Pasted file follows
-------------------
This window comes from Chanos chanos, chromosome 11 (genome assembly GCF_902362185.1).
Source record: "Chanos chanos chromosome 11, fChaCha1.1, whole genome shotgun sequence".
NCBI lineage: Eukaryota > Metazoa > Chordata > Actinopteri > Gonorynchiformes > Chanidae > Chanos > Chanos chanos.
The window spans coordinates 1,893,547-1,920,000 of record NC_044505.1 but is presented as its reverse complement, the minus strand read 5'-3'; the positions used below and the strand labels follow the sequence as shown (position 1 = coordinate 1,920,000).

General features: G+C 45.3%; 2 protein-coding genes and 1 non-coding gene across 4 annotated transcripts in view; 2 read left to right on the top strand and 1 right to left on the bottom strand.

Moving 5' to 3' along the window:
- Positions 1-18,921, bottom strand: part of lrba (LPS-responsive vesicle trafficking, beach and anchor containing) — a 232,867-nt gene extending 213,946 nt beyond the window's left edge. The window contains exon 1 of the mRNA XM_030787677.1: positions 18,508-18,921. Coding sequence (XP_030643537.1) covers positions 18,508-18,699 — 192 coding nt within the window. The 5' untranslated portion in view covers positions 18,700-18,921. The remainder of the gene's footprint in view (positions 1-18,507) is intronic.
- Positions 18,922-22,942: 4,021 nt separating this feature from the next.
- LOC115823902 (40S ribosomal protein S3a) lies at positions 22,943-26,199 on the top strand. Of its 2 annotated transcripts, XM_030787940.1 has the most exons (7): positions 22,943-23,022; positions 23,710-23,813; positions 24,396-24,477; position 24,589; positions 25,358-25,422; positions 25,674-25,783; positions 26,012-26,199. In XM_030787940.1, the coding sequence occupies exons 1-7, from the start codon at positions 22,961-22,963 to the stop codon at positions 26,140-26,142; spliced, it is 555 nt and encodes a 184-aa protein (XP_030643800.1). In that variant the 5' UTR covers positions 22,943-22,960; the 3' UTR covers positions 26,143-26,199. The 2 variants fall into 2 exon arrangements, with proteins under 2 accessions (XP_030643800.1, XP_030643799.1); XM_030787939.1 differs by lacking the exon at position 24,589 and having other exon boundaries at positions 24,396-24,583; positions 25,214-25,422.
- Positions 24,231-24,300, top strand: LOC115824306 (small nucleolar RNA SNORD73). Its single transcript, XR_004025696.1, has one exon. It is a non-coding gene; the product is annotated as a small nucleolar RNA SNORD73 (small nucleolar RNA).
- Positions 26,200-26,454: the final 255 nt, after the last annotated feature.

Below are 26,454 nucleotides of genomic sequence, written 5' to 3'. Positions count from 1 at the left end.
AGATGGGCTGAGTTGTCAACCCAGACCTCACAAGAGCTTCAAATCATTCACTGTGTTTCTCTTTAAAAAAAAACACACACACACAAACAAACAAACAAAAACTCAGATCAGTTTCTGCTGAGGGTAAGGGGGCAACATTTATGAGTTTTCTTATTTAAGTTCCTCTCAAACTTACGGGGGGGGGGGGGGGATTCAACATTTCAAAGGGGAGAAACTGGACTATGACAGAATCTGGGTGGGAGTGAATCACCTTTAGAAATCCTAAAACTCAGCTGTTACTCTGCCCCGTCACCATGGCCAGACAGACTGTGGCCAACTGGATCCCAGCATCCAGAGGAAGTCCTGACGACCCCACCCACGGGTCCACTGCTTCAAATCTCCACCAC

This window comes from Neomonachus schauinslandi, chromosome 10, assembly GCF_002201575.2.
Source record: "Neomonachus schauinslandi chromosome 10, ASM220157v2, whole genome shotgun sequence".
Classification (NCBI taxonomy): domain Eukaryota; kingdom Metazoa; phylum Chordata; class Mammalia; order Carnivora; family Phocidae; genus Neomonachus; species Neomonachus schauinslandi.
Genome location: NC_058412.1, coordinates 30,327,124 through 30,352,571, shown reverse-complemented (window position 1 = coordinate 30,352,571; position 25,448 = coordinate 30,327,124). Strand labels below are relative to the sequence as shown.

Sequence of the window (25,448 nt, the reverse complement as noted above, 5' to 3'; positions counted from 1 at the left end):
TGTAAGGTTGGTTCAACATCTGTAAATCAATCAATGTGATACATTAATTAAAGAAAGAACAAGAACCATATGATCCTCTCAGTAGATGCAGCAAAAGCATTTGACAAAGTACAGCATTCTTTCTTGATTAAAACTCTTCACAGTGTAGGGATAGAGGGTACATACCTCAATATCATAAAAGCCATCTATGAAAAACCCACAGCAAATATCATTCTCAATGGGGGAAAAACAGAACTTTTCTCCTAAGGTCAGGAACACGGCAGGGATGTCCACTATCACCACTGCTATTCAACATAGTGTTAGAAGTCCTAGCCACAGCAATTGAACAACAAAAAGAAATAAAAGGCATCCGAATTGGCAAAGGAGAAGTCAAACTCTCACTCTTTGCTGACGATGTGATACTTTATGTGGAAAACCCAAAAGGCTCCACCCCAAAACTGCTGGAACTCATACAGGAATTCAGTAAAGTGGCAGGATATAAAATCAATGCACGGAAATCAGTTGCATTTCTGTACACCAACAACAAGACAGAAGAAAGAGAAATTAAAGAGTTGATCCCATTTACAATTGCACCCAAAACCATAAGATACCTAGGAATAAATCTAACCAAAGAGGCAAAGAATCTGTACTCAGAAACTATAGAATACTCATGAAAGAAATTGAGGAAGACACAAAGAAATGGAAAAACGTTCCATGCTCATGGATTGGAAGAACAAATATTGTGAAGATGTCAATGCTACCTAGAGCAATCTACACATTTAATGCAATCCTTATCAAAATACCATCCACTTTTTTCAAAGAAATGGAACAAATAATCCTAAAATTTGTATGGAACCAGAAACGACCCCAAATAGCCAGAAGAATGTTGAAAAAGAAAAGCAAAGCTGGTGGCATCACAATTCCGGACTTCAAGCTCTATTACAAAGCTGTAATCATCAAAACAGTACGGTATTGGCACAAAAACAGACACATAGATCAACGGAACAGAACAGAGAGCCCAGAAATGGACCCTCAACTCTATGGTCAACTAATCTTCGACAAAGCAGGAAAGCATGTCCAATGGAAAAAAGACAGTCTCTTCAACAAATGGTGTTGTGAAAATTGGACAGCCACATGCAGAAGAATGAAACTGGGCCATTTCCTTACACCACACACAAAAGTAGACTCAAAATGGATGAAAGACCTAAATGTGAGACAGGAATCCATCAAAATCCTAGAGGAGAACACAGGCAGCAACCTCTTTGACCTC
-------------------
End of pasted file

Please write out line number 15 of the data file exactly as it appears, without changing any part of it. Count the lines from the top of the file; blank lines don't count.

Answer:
Source record: "Neomonachus schauinslandi chromosome 10, ASM220157v2, whole genome shotgun sequence".